If you don’t mind me asking … what are your thoughts about the content here, especially pertianing to my questions about writing for new readers vs. old? I have no idea what the right balance should be, and it would be helpful to hear your opinion…
I like the content here, especially the mix of topics. For example, I don’t follow college football at all, but it’s interesting to see the thoughts of someone who does.
I face similar questions at My Brilliant Mistakes. It’s a hodgepodge blog, and it makes sense that a more focused blog could be easier for people to understand. And I would enjoy having a larger audience — more people to pummel with my pounding logic.
But there are other things I could try first to improve audience retention, like posting consistently, commenting on other blogs, and providing more entertaining content.
Posting every day is, I believe, the most significant thing one can to do build and hold onto readers. People don’t use RSS feeders, and even if they do, they like to see new content often.
So rather than rethink what you’re writing, focus on writing more, of anything. The easiest thing to write about may be what you enjoy, so go for that. NaBloPoMo happens to come at an ideal time for you to run this experiment, doesn’t it?
If you figure out when those alcohol-related blogging days are, can you drop me a message/comment/line?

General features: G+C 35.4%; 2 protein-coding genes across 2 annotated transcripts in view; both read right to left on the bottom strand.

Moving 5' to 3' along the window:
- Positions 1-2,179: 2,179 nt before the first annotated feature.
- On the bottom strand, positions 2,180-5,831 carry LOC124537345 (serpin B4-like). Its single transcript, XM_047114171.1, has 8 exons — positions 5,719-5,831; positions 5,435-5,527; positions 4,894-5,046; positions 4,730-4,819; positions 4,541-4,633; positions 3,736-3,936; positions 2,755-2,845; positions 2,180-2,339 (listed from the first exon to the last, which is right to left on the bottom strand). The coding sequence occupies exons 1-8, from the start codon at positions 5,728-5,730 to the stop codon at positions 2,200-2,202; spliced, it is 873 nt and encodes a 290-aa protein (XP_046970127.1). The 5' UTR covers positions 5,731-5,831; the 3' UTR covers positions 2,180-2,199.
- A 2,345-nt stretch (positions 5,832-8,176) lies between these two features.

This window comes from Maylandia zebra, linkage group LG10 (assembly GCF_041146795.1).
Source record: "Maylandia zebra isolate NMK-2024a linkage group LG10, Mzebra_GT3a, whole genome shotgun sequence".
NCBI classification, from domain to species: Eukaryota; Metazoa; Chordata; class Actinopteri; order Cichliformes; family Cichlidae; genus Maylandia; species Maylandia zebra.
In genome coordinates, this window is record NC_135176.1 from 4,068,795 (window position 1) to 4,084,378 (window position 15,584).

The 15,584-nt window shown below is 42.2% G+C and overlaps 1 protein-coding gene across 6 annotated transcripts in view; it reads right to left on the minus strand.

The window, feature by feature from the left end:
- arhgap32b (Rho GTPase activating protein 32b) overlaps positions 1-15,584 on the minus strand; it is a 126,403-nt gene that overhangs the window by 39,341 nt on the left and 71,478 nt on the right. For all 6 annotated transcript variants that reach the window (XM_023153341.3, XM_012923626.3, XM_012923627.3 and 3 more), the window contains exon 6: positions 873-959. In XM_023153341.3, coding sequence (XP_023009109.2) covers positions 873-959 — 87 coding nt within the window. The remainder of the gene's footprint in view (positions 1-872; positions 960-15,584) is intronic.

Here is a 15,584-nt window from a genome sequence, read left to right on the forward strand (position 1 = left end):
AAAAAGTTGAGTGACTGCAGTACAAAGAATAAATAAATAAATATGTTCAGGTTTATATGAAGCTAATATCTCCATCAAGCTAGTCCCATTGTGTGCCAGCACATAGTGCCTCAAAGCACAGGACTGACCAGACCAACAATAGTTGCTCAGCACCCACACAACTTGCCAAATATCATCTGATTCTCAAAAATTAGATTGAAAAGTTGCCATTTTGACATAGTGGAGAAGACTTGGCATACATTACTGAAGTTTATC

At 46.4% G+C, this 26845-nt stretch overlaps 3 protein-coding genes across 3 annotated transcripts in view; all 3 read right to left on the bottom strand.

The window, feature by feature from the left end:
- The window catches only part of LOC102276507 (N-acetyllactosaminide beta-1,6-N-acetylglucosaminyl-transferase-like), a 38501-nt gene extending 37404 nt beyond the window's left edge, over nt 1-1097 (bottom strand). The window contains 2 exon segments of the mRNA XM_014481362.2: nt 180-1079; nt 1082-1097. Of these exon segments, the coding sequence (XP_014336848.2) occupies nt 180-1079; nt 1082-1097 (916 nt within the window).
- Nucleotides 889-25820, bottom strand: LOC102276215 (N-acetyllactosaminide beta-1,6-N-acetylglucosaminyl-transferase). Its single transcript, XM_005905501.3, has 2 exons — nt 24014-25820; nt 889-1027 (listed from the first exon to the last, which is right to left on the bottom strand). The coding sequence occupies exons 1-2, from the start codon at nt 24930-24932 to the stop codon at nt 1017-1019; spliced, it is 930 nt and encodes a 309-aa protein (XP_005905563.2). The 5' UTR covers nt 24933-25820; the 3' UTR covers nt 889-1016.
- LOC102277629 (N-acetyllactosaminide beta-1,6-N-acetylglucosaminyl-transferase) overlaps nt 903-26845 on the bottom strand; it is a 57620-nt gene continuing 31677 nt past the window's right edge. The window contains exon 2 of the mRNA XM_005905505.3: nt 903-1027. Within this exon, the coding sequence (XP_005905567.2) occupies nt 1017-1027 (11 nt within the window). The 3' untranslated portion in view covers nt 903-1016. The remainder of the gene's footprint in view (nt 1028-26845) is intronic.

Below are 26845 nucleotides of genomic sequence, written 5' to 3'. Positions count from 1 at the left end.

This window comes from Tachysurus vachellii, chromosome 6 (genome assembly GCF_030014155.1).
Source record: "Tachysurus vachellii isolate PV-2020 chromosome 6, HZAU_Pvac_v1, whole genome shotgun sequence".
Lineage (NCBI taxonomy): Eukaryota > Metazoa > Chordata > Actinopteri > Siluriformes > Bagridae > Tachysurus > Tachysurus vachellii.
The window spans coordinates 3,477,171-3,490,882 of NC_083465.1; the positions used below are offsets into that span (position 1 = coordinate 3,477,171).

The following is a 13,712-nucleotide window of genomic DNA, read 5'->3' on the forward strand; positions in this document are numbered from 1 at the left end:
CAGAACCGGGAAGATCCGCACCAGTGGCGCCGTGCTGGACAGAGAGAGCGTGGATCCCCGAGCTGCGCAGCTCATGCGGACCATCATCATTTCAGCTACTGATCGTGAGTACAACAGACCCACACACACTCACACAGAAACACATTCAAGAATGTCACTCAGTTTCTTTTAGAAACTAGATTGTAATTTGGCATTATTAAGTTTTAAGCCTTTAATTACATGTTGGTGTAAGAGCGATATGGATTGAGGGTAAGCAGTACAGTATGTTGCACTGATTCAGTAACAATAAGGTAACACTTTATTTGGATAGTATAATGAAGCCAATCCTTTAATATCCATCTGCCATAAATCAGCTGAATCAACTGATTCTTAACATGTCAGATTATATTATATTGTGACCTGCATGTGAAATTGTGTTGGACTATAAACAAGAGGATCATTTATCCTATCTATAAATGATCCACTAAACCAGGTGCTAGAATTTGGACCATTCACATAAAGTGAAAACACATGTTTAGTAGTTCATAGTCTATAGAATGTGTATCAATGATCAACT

Also! Good luck with NaBloPoMo. I’m registered, but still have yet to decide if I can really make it through. I guess I’ll see what tomorrow feels like.
I look forward to your Pittsburgh posts.
Cindy: Thanks for the advice. It occurred to me this morning that I’d probably be better off doing what I intended to with Uncle Crappy in the first place, which is writing for me. I don’t mean forgetting about whatever audience I have, but maybe I’ve moved away from the blog’s original intention, which was to give me a place — and a reason — to do some writing that wasn’t work-related.
Posting consistently would help though — I think I remember someone mentioning that at Podcamp? — so NaBloPoMo should at least be a good start.
Rachel: If I can do this, you certainly can. And go ahead and incorporate the NaDruWriNi event — glad Cindy told me it was Saturday — into the program. I can’t find a date for the other one, so I may just make one up. Or maybe we do a Pittsburgh-specific drunken writing day? “Pittsburgh Sloppy Blogging Day?” Something like that?
Cindy: I’d be a natural.